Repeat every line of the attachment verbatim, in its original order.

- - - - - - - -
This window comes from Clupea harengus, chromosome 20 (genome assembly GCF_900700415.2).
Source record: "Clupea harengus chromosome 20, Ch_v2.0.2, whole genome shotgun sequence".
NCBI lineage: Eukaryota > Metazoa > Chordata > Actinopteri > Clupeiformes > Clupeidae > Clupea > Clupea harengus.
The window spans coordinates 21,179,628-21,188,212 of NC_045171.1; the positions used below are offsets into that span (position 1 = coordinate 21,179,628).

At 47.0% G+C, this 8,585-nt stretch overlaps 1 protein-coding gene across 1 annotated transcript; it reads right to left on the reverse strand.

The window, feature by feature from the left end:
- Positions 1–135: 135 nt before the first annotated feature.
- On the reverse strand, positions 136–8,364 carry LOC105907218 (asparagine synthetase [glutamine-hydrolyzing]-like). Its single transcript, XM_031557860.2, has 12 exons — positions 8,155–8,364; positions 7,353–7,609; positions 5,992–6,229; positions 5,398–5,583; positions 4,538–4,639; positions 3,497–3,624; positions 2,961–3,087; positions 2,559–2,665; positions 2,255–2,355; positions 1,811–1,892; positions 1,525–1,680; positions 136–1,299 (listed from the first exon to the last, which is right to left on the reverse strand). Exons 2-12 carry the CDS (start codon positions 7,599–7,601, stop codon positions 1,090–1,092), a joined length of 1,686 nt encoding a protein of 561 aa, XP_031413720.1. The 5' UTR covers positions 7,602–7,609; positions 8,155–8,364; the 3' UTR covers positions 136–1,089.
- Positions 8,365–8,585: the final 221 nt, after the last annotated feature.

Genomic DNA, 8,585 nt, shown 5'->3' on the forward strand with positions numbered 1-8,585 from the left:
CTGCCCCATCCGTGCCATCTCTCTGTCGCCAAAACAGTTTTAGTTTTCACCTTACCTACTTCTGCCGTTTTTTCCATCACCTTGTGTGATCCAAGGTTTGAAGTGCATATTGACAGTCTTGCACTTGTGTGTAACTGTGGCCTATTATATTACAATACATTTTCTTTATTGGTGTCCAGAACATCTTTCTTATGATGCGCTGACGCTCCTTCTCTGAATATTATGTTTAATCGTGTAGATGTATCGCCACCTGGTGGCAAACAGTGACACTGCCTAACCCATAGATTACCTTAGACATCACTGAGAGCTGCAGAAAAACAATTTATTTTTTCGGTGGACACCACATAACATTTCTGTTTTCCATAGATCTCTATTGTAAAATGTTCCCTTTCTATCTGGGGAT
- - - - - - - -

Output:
This window comes from Clupea harengus, chromosome 20 (genome assembly GCF_900700415.2).
Source record: "Clupea harengus chromosome 20, Ch_v2.0.2, whole genome shotgun sequence".
NCBI lineage: Eukaryota > Metazoa > Chordata > Actinopteri > Clupeiformes > Clupeidae > Clupea > Clupea harengus.
The window spans coordinates 21,179,628-21,188,212 of NC_045171.1; the positions used below are offsets into that span (position 1 = coordinate 21,179,628).

At 47.0% G+C, this 8,585-nt stretch overlaps 1 protein-coding gene across 1 annotated transcript; it reads right to left on the reverse strand.

The window, feature by feature from the left end:
- Positions 1–135: 135 nt before the first annotated feature.
- On the reverse strand, positions 136–8,364 carry LOC105907218 (asparagine synthetase [glutamine-hydrolyzing]-like). Its single transcript, XM_031557860.2, has 12 exons — positions 8,155–8,364; positions 7,353–7,609; positions 5,992–6,229; positions 5,398–5,583; positions 4,538–4,639; positions 3,497–3,624; positions 2,961–3,087; positions 2,559–2,665; positions 2,255–2,355; positions 1,811–1,892; positions 1,525–1,680; positions 136–1,299 (listed from the first exon to the last, which is right to left on the reverse strand). Exons 2-12 carry the CDS (start codon positions 7,599–7,601, stop codon positions 1,090–1,092), a joined length of 1,686 nt encoding a protein of 561 aa, XP_031413720.1. The 5' UTR covers positions 7,602–7,609; positions 8,155–8,364; the 3' UTR covers positions 136–1,089.
- Positions 8,365–8,585: the final 221 nt, after the last annotated feature.

Genomic DNA, 8,585 nt, shown 5'->3' on the forward strand with positions numbered 1-8,585 from the left:
CTGCCCCATCCGTGCCATCTCTCTGTCGCCAAAACAGTTTTAGTTTTCACCTTACCTACTTCTGCCGTTTTTTCCATCACCTTGTGTGATCCAAGGTTTGAAGTGCATATTGACAGTCTTGCACTTGTGTGTAACTGTGGCCTATTATATTACAATACATTTTCTTTATTGGTGTCCAGAACATCTTTCTTATGATGCGCTGACGCTCCTTCTCTGAATATTATGTTTAATCGTGTAGATGTATCGCCACCTGGTGGCAAACAGTGACACTGCCTAACCCATAGATTACCTTAGACATCACTGAGAGCTGCAGAAAAACAATTTATTTTTTCGGTGGACACCACATAACATTTCTGTTTTCCATAGATCTCTATTGTAAAATGTTCCCTTTCTATCTGGGGAT